They dismissed their legal representation and sought an adjournment to obtain fresh legal representation, which was refused, and thus found themselves in the position of being litigants in person. [Again the underlining is my own, for emphasis]

  1. Ms Sterling’s case before us today sought to highlight a number of aspects. First of all, the mother’s vulnerability before the court. In doing so, we were handed one page from what is obviously a lengthy report prepared by Mrs Westerman, a clinical psychologist who conducted an assessment of the mother. The page that we have sets out three paragraphs listing the outcome of a number of psychological tests that were undertaken. These indicated that the mother had an elevated score in a number of aspects, in particular in one test on the “paranoid scale of the severe personality pathology scale”. Another result indicated the presence of “depressive and masochistic personality traits”; and, generally, Ms Sterling submitted that these results established or at least strongly indicated that her client was a significantly vulnerable individual and not well fitted, or fitted at all, to be either a litigant in person in any proceedings or, more forcefully, the litigant in person in these proceedings in relation to her own history, her own functioning as a parent and the future of her own children.
  1. Ms Sterling also took us to no less than four occasions in the judgment where the judge either herself expressed the view, or quoted the view of professionals, that the mother lacked “insight” into the difficulties that were being raised against her in the proceedings. Ms Sterling also pointed out that this mother had herself had a very troubled time as a young person in the care system.
  1. As part of the task facing the mother at the hearing, she was required to cross-examine the psychologist who had produced this comprehensive report. Ms Sterling said in terms that it was just wrong for a person such as this mother to be required to cross-examine a psychologist in these circumstances. She said that for the judge to have established a trial where this took place was unfair, unjust and unkind.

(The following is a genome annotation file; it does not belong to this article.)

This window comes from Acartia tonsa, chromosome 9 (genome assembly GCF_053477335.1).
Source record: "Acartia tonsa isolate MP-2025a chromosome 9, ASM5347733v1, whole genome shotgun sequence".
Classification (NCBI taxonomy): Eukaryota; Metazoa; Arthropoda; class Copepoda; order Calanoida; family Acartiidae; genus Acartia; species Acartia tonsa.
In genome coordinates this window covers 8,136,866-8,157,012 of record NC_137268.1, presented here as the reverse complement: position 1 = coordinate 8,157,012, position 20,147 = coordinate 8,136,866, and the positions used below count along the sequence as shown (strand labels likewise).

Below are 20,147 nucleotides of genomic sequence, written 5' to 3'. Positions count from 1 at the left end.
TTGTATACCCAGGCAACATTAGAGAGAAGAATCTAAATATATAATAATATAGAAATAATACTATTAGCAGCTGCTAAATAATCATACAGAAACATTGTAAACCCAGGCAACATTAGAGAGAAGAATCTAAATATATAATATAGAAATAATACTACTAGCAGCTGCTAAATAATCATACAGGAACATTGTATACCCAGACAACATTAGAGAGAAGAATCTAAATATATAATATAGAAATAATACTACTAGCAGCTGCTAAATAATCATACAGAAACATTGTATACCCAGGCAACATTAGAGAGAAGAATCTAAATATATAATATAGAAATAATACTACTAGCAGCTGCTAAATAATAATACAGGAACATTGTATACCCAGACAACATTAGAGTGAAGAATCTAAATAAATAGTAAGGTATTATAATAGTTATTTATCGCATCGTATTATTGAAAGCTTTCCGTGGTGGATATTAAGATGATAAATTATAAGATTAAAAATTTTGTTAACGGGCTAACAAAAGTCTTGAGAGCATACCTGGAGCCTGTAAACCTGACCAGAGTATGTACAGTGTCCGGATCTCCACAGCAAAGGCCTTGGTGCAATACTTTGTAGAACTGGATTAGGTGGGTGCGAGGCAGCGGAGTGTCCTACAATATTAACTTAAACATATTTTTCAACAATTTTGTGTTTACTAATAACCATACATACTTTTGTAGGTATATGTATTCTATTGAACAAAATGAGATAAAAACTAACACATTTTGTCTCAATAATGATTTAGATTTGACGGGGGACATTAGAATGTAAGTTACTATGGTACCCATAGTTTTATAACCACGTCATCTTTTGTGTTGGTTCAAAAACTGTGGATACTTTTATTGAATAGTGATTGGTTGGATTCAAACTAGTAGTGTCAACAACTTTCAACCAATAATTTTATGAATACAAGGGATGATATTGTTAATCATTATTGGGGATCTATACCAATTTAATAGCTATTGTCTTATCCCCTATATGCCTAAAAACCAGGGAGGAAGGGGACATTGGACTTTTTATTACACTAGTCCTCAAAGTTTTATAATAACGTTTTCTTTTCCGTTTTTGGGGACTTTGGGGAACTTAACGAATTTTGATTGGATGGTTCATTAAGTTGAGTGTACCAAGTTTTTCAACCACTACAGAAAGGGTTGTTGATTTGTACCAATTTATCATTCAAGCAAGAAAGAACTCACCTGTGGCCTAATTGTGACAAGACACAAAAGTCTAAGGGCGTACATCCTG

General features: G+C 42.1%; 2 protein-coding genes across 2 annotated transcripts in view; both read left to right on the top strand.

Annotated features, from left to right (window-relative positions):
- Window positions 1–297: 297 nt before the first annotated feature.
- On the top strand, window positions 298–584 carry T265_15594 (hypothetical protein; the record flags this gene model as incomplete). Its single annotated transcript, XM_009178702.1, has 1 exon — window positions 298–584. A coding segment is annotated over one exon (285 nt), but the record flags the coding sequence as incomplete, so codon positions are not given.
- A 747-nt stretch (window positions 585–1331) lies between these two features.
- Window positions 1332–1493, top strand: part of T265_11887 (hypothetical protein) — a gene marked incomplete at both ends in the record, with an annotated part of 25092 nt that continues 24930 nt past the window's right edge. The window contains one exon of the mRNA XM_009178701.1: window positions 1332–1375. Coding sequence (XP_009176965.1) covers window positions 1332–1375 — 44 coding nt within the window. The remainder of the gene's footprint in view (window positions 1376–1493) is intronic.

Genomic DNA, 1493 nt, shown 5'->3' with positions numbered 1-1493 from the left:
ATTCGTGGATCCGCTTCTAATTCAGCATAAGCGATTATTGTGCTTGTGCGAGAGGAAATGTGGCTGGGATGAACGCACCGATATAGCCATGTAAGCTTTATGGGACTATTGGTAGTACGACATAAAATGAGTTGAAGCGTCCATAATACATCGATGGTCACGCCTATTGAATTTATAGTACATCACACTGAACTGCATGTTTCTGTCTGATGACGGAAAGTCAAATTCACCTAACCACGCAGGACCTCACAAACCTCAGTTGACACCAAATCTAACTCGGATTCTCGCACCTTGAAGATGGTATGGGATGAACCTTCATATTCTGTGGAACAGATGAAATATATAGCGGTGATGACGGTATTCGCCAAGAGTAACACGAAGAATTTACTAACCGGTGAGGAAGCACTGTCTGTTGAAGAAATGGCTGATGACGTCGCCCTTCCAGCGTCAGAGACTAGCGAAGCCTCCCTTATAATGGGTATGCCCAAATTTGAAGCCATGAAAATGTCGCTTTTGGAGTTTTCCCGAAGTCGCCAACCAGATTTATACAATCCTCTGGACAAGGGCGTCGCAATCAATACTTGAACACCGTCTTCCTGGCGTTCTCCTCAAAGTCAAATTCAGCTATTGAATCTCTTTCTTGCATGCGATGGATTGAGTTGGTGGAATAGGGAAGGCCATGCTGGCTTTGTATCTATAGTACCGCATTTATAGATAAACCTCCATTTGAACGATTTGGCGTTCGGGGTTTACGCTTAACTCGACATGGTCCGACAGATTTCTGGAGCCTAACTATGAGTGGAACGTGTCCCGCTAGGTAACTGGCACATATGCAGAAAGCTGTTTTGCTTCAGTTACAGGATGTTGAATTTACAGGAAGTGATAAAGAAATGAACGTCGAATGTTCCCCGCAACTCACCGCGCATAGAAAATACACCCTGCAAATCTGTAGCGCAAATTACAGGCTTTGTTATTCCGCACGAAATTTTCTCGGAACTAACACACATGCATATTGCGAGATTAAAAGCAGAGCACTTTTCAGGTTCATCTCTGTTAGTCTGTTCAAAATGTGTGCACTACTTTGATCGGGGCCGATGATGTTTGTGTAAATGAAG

1. In support of the second ground of appeal, Ms Sterling having taken us in her detailed skeleton and in her oral submissions to other matters, stressed that the judgment of the court does not simply deliver the task of deciding what should happen to the three children before the judge in November 2011, it also has an impact upon any future child that this mother might have, because it would be taken as the starting point and given credence by the local authority in deciding whether the mother could be a safe or good enough parent for any future child. The submission was made that there was no urgency in the proceedings before the judge, that there was benefit in time being taken to allow for legal representation; the children were not going to be moving, and indeed have not moved, from the places that they were already established in at the time of the hearing and the judge should have given the mother the adjournment that she sought.
  1. Finally Ms Sterling took us to the detail of the task that the mother faced in conducting the hearing. She described it as a herculean task, not least because of the physical burden of the mother carrying the six or seven bundles of paperwork away with her for the first time from court at the end of the first day, travelling on public transport back to her home, reading them as best she could overnight and returning to court for the 9.30 start on the next morning.
  1. Ms Sterling also said that a reading of the transcript showed that to pack so much into the day and for the judge to hold, as she did at the beginning of the first day, that the hearing would finish “tomorrow” was to put too much pressure on the mother and led to the court driving the case forward at an unacceptable pace during the course of the second day.